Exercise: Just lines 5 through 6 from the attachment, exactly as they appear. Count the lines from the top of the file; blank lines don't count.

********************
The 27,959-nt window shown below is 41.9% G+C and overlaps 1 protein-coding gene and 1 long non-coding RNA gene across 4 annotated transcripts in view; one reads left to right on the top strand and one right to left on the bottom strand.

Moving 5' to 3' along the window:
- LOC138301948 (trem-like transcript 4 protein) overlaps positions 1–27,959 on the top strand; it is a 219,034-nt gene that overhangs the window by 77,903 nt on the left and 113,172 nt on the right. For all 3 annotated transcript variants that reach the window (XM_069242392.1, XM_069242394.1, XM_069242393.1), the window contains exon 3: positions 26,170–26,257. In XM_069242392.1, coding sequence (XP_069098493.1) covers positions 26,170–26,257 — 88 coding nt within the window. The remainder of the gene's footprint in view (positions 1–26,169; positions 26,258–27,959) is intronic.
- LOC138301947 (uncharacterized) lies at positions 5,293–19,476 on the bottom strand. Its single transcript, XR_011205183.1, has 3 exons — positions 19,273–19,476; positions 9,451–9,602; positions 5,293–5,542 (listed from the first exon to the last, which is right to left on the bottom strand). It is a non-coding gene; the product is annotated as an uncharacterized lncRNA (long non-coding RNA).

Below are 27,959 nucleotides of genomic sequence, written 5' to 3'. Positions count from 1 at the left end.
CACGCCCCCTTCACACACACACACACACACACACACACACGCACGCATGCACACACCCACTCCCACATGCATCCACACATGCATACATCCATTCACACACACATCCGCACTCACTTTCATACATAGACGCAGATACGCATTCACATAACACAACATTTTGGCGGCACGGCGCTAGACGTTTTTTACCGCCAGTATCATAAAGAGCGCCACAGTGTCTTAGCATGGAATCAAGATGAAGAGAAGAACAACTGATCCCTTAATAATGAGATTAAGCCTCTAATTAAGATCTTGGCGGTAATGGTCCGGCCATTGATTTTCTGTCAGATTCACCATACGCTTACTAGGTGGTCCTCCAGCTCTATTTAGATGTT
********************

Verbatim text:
Below are 27,959 nucleotides of genomic sequence, written 5' to 3'. Positions count from 1 at the left end.
CACGCCCCCTTCACACACACACACACACACACACACACACGCACGCATGCACACACCCACTCCCACATGCATCCACACATGCATACATCCATTCACACACACATCCGCACTCACTTTCATACATAGACGCAGATACGCATTCACATAACACAACATTTTGGCGGCACGGCGCTAGACGTTTTTTACCGCCAGTATCATAAAGAGCGCCACAGTGTCTTAGCATGGAATCAAGATGAAGAGAAGAACAACTGATCCCTTAATAATGAGATTAAGCCTCTAATTAAGATCTTGGCGGTAATGGTCCGGCCATTGATTTTCTGTCAGATTCACCATACGCTTACTAGGTGGTCCTCCAGCTCTATTTAGATGTT